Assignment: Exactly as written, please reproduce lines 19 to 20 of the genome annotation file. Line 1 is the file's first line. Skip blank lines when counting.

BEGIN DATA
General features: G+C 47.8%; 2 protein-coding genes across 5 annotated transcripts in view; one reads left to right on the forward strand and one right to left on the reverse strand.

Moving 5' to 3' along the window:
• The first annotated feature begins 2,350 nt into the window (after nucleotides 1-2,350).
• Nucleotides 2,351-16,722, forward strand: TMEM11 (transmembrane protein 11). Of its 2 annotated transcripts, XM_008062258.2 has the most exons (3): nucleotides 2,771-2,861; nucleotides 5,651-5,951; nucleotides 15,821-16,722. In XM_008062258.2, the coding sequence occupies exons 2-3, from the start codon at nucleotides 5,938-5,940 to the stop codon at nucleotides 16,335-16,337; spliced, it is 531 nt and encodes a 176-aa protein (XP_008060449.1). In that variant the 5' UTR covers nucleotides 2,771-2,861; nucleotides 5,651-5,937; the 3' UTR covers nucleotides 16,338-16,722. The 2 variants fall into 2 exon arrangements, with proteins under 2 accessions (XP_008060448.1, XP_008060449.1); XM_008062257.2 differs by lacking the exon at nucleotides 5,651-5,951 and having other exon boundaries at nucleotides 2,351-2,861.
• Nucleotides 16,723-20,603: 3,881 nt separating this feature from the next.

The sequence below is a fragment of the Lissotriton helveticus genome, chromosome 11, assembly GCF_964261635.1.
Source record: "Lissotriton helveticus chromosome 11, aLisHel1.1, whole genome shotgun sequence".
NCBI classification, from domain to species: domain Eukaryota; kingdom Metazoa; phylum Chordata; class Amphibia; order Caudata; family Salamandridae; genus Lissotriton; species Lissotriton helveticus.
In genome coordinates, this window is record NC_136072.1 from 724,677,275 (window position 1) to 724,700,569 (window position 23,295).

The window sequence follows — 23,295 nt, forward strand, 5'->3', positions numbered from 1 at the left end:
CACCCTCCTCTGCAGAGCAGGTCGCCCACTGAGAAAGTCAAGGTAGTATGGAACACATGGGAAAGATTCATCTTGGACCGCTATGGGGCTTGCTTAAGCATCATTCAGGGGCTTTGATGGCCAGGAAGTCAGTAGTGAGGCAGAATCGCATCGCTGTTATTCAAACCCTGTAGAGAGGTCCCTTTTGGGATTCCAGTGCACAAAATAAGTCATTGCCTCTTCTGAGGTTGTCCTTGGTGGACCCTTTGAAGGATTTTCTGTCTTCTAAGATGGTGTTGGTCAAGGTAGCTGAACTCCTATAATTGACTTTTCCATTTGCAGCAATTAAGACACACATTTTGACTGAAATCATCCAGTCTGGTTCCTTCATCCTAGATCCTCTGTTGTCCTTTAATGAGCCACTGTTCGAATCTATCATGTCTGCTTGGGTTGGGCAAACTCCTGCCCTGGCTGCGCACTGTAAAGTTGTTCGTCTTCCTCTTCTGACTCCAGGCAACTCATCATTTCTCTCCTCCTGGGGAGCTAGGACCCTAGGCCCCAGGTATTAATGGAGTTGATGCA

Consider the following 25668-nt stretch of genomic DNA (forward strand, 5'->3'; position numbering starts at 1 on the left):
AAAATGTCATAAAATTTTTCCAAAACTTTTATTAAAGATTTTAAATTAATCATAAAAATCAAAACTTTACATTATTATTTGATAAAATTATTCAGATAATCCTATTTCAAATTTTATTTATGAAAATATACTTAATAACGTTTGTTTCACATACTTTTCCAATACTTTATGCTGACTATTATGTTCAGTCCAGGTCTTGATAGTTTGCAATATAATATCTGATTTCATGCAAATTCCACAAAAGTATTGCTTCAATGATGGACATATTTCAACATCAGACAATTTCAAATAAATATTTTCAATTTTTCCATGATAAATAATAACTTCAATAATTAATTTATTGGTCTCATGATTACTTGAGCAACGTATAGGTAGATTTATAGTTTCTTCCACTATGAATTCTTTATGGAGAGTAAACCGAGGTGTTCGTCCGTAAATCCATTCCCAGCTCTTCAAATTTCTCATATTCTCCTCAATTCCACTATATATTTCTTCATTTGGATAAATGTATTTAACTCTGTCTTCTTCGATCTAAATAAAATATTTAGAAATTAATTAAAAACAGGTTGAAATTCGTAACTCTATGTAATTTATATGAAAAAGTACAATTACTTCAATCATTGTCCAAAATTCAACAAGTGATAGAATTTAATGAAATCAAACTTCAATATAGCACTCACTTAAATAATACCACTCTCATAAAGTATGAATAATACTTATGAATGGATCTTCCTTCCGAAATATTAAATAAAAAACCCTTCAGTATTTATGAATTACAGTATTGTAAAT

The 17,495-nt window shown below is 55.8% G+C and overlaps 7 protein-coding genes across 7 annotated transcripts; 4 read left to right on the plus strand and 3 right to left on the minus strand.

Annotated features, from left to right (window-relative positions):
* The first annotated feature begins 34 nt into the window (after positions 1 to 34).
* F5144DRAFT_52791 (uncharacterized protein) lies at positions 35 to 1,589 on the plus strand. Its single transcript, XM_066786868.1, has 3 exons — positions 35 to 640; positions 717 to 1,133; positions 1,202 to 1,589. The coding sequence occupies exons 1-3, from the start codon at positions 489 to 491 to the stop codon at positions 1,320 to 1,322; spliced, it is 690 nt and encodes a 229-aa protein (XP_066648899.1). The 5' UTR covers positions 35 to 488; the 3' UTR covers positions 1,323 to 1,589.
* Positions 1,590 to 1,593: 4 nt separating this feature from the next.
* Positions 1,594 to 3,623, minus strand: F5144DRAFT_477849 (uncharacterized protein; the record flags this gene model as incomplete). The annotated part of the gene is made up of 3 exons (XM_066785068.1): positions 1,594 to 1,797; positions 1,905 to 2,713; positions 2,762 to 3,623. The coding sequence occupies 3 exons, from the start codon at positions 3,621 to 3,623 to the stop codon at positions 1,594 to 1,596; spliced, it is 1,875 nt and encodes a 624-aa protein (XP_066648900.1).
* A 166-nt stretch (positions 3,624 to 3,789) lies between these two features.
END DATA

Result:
* Positions 1,594 to 3,623, minus strand: F5144DRAFT_477849 (uncharacterized protein; the record flags this gene model as incomplete). The annotated part of the gene is made up of 3 exons (XM_066785068.1): positions 1,594 to 1,797; positions 1,905 to 2,713; positions 2,762 to 3,623. The coding sequence occupies 3 exons, from the start codon at positions 3,621 to 3,623 to the stop codon at positions 1,594 to 1,596; spliced, it is 1,875 nt and encodes a 624-aa protein (XP_066648900.1).
* A 166-nt stretch (positions 3,624 to 3,789) lies between these two features.